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Paul Carney

Survivor

On the 1st of March, 2019, I was at work and became aware of a tickle in my throat, and thought that I was starting to come down with a cold. As the days went on, my cold got worse. Fever and flu-like symptoms started, and I made the massive error in thinking that if I rested in bed, I would give myself time to get rid of it naturally. Unfortunately, I had contracted a mutated version of the swine flu, but I wasn’t aware of this at the time. (Sepsis and Influenza)

My condition worsened and the cough turned into a bad chest infection. Antibiotics were prescribed, but I had left it too late. I developed pneumonia, and after becoming confused and unable to talk, my wife called for an ambulance. (Sepsis and Pneumonia) I was fortunate that the paramedics knew immediately that I was septic, and rushed me to the hospital. Quick diagnosis was key in my survival. I live in the far north of Scotland in the highlands, and the nearest intensive care unit was over a hundred miles away. The doctors decided to induce me into a coma, and air-lifted me to Aberdeen Hospital where the best care I could receive was located.

I spent six weeks in a coma. The flu caused sepsis, and my organs began to fail. On two different occasions my wife was told to prepare for the worst, as everything was starting to fail. I was kept alive by machines that controlled my breathing, and I needed dialysis for my kidneys as they stopped working also. Somehow, after many weeks, I started to improve and eventually I was brought out of sedation. I was nearly 56 pounds lighter, and had lost most of it off my muscles. I had to learn to walk again, to sit upright again, and to try to find my voice again after my tracheostomy.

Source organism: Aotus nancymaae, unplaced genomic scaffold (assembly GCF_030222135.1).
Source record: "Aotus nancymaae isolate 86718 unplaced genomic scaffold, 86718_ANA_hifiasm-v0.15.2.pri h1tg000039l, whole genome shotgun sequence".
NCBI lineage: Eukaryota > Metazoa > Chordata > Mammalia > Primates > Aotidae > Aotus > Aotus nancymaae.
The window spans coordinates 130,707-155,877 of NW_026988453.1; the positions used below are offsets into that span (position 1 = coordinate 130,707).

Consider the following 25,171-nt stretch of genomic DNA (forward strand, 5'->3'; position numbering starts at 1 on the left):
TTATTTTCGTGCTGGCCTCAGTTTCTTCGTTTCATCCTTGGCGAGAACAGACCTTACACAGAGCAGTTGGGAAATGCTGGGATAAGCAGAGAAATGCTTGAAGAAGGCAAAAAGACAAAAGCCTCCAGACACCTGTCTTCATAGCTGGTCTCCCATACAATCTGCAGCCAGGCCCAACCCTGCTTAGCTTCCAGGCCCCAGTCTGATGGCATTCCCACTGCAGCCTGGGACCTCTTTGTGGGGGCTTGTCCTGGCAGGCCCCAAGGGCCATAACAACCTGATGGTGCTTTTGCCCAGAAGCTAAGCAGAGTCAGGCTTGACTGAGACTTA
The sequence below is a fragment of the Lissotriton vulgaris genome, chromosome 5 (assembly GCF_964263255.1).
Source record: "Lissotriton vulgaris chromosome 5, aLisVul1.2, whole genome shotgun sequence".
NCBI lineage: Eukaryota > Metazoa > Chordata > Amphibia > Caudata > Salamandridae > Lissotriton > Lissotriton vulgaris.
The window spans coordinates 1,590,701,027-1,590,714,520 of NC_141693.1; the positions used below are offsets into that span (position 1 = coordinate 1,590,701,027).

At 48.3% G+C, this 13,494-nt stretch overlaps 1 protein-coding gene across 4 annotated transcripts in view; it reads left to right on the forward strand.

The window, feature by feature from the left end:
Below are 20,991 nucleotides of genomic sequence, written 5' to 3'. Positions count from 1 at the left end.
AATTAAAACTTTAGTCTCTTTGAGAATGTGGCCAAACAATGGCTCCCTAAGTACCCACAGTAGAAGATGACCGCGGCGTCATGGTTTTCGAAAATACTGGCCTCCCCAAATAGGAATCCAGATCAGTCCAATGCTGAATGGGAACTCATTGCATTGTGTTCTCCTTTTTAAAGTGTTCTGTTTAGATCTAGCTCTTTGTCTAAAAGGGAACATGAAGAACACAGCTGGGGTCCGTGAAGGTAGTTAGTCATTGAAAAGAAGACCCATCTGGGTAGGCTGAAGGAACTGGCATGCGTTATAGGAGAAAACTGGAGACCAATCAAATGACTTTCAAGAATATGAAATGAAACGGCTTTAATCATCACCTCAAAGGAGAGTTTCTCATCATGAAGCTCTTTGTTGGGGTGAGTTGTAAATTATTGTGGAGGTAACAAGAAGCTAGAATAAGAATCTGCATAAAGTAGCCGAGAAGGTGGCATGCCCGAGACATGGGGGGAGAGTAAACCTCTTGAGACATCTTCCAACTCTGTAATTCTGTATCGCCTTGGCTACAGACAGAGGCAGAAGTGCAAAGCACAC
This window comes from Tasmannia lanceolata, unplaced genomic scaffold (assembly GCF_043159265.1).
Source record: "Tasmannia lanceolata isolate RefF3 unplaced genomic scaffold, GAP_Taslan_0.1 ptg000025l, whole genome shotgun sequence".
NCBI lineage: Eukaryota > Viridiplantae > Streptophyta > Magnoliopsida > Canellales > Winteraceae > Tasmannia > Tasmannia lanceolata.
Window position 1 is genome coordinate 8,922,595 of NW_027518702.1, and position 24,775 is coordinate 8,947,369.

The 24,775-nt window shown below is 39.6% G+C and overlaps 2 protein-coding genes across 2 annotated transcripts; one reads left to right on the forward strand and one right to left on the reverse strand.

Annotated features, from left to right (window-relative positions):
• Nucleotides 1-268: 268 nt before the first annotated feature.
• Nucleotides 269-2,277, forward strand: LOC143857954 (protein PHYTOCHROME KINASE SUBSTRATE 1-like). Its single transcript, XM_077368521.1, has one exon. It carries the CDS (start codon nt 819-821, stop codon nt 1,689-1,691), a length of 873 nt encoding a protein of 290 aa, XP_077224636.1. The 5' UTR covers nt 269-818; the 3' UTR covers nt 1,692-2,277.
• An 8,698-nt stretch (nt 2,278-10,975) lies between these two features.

Unfortunately sepsis had damaged my nervous system in multiple places. I could not swallow, talk, or drink fluids for many weeks. My left leg was completely numb, and I had severe nerve pain in my feet and left leg. It has taken me nearly a year from first being rushed to hospital to feel anything like back to normal. Sepsis has left me permanently nerve-damaged in my left leg, but I count myself lucky to even be able to write this story. I am getting ready to return to work, and it has been a long, painful and startling recovery.

I knew about sepsis, but not its horrendous mortality rate that goes on around the world. I was truly horrified, and am determined to make people aware of this common but deadly condition.

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